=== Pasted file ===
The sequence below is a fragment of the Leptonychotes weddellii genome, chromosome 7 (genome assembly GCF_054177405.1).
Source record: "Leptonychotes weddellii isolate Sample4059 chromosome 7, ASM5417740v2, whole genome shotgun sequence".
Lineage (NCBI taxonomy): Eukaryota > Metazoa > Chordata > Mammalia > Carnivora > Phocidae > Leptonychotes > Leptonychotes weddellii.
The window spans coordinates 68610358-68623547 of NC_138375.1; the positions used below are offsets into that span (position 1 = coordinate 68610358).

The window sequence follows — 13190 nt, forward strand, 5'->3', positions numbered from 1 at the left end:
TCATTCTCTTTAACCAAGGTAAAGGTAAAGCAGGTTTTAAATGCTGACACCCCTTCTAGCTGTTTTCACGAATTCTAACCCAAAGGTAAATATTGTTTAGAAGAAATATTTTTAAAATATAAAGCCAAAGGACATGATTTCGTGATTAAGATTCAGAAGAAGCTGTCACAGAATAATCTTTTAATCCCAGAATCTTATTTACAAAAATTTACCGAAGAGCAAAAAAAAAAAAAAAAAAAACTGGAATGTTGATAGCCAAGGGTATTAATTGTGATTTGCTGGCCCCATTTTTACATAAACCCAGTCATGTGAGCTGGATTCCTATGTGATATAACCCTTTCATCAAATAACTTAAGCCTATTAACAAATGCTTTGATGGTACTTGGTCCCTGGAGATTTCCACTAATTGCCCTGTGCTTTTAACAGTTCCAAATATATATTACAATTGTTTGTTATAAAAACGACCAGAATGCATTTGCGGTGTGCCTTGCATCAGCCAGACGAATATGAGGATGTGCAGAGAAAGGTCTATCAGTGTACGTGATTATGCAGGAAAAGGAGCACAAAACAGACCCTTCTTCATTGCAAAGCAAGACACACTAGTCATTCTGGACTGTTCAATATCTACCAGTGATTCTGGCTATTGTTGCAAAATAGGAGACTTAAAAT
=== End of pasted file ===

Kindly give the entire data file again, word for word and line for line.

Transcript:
The sequence below is a fragment of the Leptonychotes weddellii genome, chromosome 7 (genome assembly GCF_054177405.1).
Source record: "Leptonychotes weddellii isolate Sample4059 chromosome 7, ASM5417740v2, whole genome shotgun sequence".
Lineage (NCBI taxonomy): Eukaryota > Metazoa > Chordata > Mammalia > Carnivora > Phocidae > Leptonychotes > Leptonychotes weddellii.
The window spans coordinates 68610358-68623547 of NC_138375.1; the positions used below are offsets into that span (position 1 = coordinate 68610358).

The window sequence follows — 13190 nt, forward strand, 5'->3', positions numbered from 1 at the left end:
TCATTCTCTTTAACCAAGGTAAAGGTAAAGCAGGTTTTAAATGCTGACACCCCTTCTAGCTGTTTTCACGAATTCTAACCCAAAGGTAAATATTGTTTAGAAGAAATATTTTTAAAATATAAAGCCAAAGGACATGATTTCGTGATTAAGATTCAGAAGAAGCTGTCACAGAATAATCTTTTAATCCCAGAATCTTATTTACAAAAATTTACCGAAGAGCAAAAAAAAAAAAAAAAAAAACTGGAATGTTGATAGCCAAGGGTATTAATTGTGATTTGCTGGCCCCATTTTTACATAAACCCAGTCATGTGAGCTGGATTCCTATGTGATATAACCCTTTCATCAAATAACTTAAGCCTATTAACAAATGCTTTGATGGTACTTGGTCCCTGGAGATTTCCACTAATTGCCCTGTGCTTTTAACAGTTCCAAATATATATTACAATTGTTTGTTATAAAAACGACCAGAATGCATTTGCGGTGTGCCTTGCATCAGCCAGACGAATATGAGGATGTGCAGAGAAAGGTCTATCAGTGTACGTGATTATGCAGGAAAAGGAGCACAAAACAGACCCTTCTTCATTGCAAAGCAAGACACACTAGTCATTCTGGACTGTTCAATATCTACCAGTGATTCTGGCTATTGTTGCAAAATAGGAGACTTAAAAT